McKenzie: Two things that I feel are important and that’s presence, as far as leadership and knowing how to move a team down the field, and knowing how to do it. He has all the intangibles and I think he can play the position. He can throw the ball. I think he’s going to be a solid quarterback. Now how good can he be? We’ll figure that out, but I think he’s got a chance to be a good, solid quarterback. He hasn’t played a lot of games so that’s what’s ahead of him, to see how he plays. He’ll get in here and compete and try to see if he can show his team and coaches if he can play. The coaching staff doesn’t really know him. I’m probably the guy who knows him best and I feel good knowing that he can play the position.
Q: A lot of people, the players and some of the coaches, are always talking about your vision, what your vision is for this team. From Green Bay I looked at their championship-year team and I think it was almost an entirely homegrown team. Forty of 53 guys had never played for another franchise. Is that what your vision is here? Is that how you want to put together a team, by identifying homegrown talent and developing it?
McKenzie: Absolutely. When you get guys that play together for awhile that’s when you develop not only a core but you develop that chemistry at each and every position, and that’s how you win games in the fourth quarter. You overcome adversity. That’s how you become a champion. In doing that, you have to draft well. When you add certain players, they have to mesh. Yes, you want to build a team that way.
Q: So when you do have this ton of money under the salary cap next year, it would just be to pick and choose as opposed to…?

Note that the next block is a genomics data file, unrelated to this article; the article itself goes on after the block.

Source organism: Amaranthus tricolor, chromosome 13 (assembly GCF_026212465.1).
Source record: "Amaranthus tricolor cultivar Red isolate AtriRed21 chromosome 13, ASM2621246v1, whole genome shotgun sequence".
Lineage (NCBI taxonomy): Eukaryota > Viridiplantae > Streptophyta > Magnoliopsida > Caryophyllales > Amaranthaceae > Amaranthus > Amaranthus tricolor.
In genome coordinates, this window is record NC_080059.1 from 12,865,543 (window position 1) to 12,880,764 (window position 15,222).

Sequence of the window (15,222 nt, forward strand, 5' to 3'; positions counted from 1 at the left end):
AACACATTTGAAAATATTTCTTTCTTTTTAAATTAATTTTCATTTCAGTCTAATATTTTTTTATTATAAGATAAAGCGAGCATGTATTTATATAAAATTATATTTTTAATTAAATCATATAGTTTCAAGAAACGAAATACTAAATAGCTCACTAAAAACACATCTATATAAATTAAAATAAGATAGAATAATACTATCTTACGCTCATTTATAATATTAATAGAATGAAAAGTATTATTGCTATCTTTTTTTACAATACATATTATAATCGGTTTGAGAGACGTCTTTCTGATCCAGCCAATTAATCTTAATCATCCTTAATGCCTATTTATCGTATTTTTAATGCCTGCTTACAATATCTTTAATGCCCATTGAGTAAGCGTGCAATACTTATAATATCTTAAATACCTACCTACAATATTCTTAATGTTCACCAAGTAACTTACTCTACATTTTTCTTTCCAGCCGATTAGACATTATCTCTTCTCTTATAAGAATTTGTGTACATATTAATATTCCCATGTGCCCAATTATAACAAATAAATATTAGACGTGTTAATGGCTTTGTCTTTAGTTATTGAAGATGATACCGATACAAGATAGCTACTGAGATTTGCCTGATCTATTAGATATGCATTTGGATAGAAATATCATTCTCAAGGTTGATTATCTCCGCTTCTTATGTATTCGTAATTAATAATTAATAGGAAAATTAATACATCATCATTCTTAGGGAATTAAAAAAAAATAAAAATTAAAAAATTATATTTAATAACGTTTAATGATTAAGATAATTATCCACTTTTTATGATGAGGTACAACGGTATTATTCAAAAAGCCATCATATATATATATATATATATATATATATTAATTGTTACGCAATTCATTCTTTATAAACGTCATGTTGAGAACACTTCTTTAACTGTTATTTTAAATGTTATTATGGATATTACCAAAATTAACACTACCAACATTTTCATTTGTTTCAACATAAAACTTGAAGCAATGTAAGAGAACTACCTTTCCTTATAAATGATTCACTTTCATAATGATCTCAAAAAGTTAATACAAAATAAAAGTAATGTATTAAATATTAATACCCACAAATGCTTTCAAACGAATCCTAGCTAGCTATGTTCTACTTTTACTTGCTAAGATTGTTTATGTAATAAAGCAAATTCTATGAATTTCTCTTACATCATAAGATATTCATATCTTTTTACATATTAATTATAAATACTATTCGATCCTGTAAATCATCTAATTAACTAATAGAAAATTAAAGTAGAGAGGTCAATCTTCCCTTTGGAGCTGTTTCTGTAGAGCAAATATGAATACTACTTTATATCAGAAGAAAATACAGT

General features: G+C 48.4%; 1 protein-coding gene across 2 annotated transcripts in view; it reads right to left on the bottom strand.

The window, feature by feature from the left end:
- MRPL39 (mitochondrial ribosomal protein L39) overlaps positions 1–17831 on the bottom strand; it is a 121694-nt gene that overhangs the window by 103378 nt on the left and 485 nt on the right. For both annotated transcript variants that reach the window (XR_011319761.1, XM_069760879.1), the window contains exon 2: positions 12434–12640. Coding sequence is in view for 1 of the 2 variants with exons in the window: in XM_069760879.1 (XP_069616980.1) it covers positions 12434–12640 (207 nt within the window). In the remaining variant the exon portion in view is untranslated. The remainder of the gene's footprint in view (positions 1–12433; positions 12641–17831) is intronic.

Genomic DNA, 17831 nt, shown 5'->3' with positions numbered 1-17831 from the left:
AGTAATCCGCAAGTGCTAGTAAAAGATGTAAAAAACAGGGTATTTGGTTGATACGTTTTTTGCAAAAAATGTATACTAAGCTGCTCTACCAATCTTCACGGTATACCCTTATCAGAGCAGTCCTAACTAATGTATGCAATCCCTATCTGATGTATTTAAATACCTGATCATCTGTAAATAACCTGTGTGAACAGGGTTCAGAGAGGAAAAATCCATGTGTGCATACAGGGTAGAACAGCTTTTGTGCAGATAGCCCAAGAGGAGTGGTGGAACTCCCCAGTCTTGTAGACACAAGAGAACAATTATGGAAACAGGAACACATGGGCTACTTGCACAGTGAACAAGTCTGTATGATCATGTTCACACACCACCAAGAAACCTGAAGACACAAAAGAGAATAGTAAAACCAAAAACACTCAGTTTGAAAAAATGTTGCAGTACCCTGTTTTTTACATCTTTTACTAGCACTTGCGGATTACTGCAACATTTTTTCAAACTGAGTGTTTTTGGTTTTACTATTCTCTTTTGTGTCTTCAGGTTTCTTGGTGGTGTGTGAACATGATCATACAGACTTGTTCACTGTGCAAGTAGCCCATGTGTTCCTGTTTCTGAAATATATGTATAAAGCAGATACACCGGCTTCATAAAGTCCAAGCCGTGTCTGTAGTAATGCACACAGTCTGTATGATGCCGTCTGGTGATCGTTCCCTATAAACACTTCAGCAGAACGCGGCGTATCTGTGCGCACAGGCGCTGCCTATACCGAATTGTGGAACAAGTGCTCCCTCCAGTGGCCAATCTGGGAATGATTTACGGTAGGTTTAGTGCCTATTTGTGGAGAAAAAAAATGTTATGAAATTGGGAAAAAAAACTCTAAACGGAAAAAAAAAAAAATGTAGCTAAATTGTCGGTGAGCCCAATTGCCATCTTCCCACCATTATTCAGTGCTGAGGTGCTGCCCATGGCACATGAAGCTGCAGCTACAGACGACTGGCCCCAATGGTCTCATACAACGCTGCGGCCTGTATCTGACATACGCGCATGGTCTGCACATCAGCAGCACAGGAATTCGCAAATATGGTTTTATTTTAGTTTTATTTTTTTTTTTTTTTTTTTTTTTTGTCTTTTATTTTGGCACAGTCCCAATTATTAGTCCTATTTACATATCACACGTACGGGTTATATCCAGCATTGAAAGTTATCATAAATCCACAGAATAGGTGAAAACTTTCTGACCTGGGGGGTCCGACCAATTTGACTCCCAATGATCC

McKenzie: I’m not going to Macy’s. No, we’ll be selective and we’ll try to continue to draft well and keep the players. That’s the key. If you’ve got the cap and all of that to re-sign your good players, that’s what you want to do. We don’t want our good players this year get out of the building.
Q: Is this a down year for the quarterbacks in the draft, would you say? What’s your take on the quarterback class this year?
McKenzie: I don’t see Andrew Luck and RG [Robert Griffin III] or Russell [Wilson] for that matter. Those guys were…Guys are beating up this class. You’re going to get some good, solid quarterbacks in this class. We can get spoiled by certain classes, so I’m not the one to beat this one up because there are going to be some players that surprise you.
Q: Do you have to evaluate defensive players differently with the amount of teams running the read-option, spread type offenses?
McKenzie: From the spread-option standpoint? Not necessarily. Those type of offenses…Now throwing the football, for these quarterbacks that can throw it, you’re going to have to be okay from a defensive-backfield standpoint. From a nickel defense, rushing the passer, you have to make sure you perfect that game. You don’t see as many power running teams that will run the ball consistently. You’re looking for some people that can help in the passing game.